Donald Gordon Auditorium, Wales Millennium Centre
I seldom go to see the same production twice, but I couldn't pass up the opportunity to experience once more the Royal National Theatre's Macbeth, much criticised in some quarters, which I first caught at the very end of its initial London run last year. My impression was that it was somewhat unhinged but thoroughly enjoyable, and I was anxious to see if the recast, touring version—the Cardiff dates comprising its final leg—retained its various eccentricities.
Rufus Norris's version of Shakespeare's iconic tale of destructive ambition and deleterious guilt is notable for its bold design. Placing us in a bleak, post-apocalyptic environment, Rae Smith's set is dominated by a large, moveable slope, which plays the part of the blasted heath upon which soldiers Macbeth and Banquo—Michael Nardone and Patrick Robinson—encounter three witches who, whilst shinning up palm tree styled metal poles, tell them that the former will soon be King of Scotland.
The numerous scene-changes give the impression of temporary encampments (with distractingly cheap-looking plastic chairs) and Moritz Junge's costumes, with plentiful denim, khaki and tracksuit bottoms, are redolent of depictions of the underclass. A notable exception is Tom Mannion's Duncan, the soon-to-be-usurped king, in a gangsterish red suit.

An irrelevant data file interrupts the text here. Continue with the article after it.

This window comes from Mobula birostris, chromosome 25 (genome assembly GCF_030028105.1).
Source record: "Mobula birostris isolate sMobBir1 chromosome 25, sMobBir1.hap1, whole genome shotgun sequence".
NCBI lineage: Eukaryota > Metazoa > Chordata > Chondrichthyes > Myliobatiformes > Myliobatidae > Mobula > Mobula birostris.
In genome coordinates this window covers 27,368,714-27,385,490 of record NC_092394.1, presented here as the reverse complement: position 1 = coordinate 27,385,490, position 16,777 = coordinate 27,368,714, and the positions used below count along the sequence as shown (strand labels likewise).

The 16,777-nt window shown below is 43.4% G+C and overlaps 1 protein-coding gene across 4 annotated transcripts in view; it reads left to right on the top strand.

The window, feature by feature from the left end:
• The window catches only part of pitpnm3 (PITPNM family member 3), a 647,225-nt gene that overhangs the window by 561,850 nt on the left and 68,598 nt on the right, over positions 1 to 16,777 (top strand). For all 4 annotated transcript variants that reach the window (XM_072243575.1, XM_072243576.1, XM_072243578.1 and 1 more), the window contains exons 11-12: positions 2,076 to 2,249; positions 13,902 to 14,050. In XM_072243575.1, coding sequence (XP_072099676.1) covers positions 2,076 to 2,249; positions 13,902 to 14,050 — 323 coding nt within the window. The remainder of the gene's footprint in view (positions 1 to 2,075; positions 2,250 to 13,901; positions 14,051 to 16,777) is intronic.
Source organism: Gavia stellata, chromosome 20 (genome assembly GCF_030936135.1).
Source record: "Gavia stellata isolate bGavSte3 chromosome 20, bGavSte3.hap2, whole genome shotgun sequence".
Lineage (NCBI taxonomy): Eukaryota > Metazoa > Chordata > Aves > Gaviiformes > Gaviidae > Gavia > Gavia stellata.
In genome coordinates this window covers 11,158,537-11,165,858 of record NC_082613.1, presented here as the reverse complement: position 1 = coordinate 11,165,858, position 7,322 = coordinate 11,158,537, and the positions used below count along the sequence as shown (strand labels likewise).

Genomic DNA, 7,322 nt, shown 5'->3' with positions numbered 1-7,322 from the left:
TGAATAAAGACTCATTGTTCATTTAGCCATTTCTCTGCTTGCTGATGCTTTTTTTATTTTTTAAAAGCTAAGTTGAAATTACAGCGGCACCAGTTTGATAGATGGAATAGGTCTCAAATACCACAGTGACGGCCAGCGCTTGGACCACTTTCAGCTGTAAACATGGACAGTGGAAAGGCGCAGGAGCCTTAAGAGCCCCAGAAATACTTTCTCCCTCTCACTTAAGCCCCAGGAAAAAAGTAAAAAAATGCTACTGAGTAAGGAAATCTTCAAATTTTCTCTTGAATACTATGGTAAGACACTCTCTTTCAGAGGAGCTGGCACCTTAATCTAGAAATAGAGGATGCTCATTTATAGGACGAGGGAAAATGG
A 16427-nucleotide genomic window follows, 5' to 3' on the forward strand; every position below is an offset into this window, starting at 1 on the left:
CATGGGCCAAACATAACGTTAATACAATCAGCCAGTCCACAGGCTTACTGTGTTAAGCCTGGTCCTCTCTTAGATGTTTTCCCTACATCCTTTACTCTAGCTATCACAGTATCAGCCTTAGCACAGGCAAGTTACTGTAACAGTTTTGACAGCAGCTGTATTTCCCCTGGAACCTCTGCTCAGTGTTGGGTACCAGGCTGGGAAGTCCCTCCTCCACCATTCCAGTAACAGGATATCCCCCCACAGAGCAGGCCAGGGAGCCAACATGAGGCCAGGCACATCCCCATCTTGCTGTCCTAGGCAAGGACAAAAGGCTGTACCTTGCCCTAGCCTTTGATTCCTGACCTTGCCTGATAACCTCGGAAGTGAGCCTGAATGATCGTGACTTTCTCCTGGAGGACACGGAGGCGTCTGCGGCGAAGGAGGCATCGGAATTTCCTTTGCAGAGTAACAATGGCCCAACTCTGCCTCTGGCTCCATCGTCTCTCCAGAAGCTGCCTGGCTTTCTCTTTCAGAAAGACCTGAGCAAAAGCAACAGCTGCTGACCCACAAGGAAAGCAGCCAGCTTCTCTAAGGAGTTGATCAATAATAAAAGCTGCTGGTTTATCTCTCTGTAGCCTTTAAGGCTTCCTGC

Lady Macbeth—a suitably regal Kirsty Besterman—encourages her husband to take his fate into his own hands and much bloodshed ensues. She and Nardone convince as a passionate pairing, both growing steadily more unbalanced as events spiral out of control, their loss of equilibrium occasionally provoking nervous audience titters.
The austere atmosphere is enhanced by the haunting soundtrack (credited to Orlando Gough, Marc Tritschler and Paul Arditti), which shifts into dance-music mode during the few celebratory moments; Paul Pyant's lighting design adds to the tone of general unease.
The supporting cast is strong—Patrick Robinson especially poignant as the doomed Banquo; Deka Walmsley amuses as the drunken Porter; and Rachel Sanders is powerful as the conflicted Thane of Fife in one of several instances of gender-swapping—one of the witches is male, one of the murderers engaged by Macbeth is female and Fleance, Banquo's son, is now his daughter (a playful Nisa Cole).
When Banquo's ghost makes its first appearance, bathed in yellow light, the effect is chilling. Subsequent ghostly manifestations are less visually impressive, however, and the sense of nightmarish tension tends to ebb.
Perhaps counter-intuitively, even though the stage of the Donald Gordon auditorium is smaller than that of the Olivier, where I saw the show in 2018, the piece seems less intimate here—perhaps because the barminess seems to have been dialled down a little and thus some intensity lost.
Nevertheless, the text is beautifully delivered throughout and, while Norris’s Macbeth is far from aesthetically pleasing, this suits the subject matter. The many sixth-formers who were in attendance will doubtless attest that Shakespeare was acutely perceptive in respect of the hellishness and pettiness of conflict.